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Emergency operators honored
4 911 Operators pic
911 Communications Officer Kristi Hudson takes a call on Friday. In addition to a national day of mourning, Sept. 11 was also National 911 Emergency Number Day. - photo by James G. Wolfe Jr. Dawson Community News

In the wake of the tragic events of Sept. 11, 2001, another national day of remembrance has become overshadowed.

As declared in 1987 by President Ronald Reagan, Sept. 11 is 911 Emergency Number Day. It's a time to honor those who are the true first responders during a crisis.

"I always try to do something special for the operators, even if it's small," said Debra Wimpy, the county's communications director.

"I don't like to try and make a big deal of it since [the terrorist attacks]. I don't want to seem like I'm trying to overshadow such a tragic event."

Dawson County Sheriff's Office Lt. Col. John Cagle believes that such recognition is important because of the vital role the 911 operators play.

"They truly are the first responders to any emergency," Cagle said. "They are the first voice that people here.

"When they take a call, they have so many things to do at one time: dispatch police, fire or EMTs; keep people calm; and, in some instances, give instruction in CPR or other methods of preserving life."

Cagle praised the local 12-member 911 unit, describing it as "talented in many areas."

"They always remain calm and they always know what they're doing," Cagle said. "I can't brag about them too much at all. The citizens of Dawson County can rest easy with this group on the job."

Kris White, communications supervisor for her shift, said many residents "don't realize just how much we do."

"We're on the radio as dispatch, answering the phones for both emergency calls and calls from within the department, and people are constantly in and out that need stuff from our department," she said.

Sandra Evans, who joined the operators after 25 years as a real estate agent, said there is never time to get bored.

"It's a whole new world and I love it," said Evans, who is a trainee. "The adrenaline and being able to help people, it's very fulfilling."

Wimpy said the most difficult part of the job is taking an emergency call but not being able to follow the situation through to the end.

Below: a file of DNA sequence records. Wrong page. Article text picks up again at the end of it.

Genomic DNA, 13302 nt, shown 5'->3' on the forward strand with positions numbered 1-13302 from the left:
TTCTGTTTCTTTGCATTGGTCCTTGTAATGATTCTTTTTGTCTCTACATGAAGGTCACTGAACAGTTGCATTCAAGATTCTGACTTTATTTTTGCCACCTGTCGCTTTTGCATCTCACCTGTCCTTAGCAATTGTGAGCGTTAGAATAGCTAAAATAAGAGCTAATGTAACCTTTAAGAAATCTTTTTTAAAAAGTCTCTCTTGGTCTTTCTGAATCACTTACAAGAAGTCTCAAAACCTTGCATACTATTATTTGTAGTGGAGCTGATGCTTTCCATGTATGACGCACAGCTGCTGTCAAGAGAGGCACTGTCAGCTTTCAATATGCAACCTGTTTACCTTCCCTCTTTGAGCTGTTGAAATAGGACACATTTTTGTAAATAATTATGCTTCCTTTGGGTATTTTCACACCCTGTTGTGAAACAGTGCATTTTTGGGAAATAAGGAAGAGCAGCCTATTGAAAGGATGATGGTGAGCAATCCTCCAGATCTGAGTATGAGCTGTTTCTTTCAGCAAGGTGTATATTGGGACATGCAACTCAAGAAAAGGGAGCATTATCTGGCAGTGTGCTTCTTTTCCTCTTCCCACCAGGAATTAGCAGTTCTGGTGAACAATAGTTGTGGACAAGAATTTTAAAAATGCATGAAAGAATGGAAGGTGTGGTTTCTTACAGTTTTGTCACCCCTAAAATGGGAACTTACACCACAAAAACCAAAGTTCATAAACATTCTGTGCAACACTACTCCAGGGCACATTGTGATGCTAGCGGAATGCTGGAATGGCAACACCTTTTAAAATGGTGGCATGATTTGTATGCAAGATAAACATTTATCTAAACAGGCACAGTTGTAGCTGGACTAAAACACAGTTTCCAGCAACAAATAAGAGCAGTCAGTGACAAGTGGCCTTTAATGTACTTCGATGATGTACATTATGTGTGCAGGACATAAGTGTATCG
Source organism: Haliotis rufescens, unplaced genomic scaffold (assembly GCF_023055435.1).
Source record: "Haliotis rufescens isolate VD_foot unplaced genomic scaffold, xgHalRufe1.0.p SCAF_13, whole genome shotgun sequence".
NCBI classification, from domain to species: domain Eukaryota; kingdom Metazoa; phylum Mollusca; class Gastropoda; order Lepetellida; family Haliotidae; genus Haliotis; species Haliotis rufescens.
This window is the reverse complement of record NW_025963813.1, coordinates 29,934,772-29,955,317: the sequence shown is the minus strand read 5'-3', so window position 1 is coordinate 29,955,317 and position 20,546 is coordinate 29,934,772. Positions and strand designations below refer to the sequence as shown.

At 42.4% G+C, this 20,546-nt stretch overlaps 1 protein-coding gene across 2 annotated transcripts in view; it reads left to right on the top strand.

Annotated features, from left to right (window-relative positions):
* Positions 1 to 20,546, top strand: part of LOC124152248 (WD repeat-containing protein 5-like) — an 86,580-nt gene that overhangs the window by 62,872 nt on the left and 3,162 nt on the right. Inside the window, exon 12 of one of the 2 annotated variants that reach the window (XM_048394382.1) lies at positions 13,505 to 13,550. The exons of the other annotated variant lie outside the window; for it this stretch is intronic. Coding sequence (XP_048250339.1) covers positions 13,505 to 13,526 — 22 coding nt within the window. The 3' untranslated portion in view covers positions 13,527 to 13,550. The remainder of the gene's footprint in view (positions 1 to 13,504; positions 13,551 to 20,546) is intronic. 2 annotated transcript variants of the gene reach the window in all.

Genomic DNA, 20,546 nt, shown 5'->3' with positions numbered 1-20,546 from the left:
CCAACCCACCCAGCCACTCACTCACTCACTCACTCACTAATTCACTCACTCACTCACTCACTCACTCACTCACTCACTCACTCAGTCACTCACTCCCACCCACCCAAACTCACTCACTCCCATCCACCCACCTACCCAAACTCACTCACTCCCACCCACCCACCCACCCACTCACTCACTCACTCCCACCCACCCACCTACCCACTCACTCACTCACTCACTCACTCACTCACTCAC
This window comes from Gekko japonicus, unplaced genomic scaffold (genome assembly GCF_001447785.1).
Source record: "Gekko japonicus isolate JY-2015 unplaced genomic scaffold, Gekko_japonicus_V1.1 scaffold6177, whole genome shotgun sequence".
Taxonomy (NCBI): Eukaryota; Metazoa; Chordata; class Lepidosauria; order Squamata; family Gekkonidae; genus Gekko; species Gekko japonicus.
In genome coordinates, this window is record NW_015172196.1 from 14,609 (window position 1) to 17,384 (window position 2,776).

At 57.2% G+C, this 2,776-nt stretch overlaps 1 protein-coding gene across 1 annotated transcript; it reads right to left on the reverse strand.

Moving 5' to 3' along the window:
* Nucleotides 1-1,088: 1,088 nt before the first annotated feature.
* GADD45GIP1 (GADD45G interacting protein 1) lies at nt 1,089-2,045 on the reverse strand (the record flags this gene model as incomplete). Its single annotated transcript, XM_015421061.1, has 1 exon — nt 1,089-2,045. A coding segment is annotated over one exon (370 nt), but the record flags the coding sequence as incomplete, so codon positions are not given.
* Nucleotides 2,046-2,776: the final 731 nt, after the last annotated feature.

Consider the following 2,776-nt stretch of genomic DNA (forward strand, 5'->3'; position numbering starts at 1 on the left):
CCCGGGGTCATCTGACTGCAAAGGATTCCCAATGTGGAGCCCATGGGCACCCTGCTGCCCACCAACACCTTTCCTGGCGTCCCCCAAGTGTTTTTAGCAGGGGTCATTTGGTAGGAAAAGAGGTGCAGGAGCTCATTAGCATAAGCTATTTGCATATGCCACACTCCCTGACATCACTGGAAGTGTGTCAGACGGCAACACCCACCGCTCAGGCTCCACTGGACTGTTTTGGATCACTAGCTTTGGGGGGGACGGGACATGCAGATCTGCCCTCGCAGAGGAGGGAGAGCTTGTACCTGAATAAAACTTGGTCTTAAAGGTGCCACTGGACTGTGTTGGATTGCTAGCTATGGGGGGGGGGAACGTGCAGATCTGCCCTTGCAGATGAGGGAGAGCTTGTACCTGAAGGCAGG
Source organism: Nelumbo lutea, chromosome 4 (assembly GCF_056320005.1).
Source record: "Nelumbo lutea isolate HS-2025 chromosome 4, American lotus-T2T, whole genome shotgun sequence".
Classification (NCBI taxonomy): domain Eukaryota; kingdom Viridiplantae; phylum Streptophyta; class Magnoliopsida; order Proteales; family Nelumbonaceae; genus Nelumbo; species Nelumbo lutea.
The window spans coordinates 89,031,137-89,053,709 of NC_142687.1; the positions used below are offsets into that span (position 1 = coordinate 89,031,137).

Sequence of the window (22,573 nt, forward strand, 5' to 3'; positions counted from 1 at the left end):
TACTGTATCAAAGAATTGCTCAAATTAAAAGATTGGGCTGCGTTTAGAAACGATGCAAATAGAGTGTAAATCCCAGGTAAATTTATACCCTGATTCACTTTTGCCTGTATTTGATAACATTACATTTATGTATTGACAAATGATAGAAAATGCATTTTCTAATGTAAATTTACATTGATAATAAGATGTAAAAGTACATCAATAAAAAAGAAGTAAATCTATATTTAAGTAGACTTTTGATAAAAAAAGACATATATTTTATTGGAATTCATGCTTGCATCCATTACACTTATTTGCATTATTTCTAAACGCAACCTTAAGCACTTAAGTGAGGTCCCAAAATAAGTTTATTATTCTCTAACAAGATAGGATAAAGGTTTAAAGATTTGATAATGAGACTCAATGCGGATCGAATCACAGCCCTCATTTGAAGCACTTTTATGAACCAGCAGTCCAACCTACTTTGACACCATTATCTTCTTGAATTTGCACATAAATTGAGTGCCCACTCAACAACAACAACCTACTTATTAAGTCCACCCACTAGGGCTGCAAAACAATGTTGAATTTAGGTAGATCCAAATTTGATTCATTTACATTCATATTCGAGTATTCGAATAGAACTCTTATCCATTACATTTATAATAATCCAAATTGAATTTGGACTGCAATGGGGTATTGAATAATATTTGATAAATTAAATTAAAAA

"The emergency on-scene responders are there until the case is resolved, but once they show up, most of our job is done," Wimpy said. "That's the hardest part, not taking the call home with you or letting it affect the next call."

Kristi Hudson, a 911 communications officer, said she enjoys her job because it gives her the ability to help the community.

"I used to work in banking and we were robbed three times," Hudson said. "The Dawson County officers who responded each time brought up the idea of working in the 911 office.

"I came and sat in with the operators one night and I've been hooked ever since."

Both Hudson and White, who have degrees in criminal justice, are glad to pursue careers that allow them to apply what they've learned.

Dawson County Sheriff's Sgt. Michener Long said the force is lucky to have such dedicated and enthusiastic operators.

"They do a very professional job. They're always willing to accommodate the things we need," Long said. "You build a bond with the crew that's on duty when you are because they're your lifeline when you're out."

Wimpy said that the 911 operators work the same 12-hour shifts as their emergency-responder counterparts.

"It makes everyone more comfortable with each other, which makes doing our jobs that much more efficient," Wimpy said.

Added Investigator Janice Hester: "We love them very much. They're always on top of their job and always there when we need them."

Wimpy said the operators "work hard, just as the responders do."

"It can never be enough to detail how important they are, but I hope it lets them know they are appreciated," she said.

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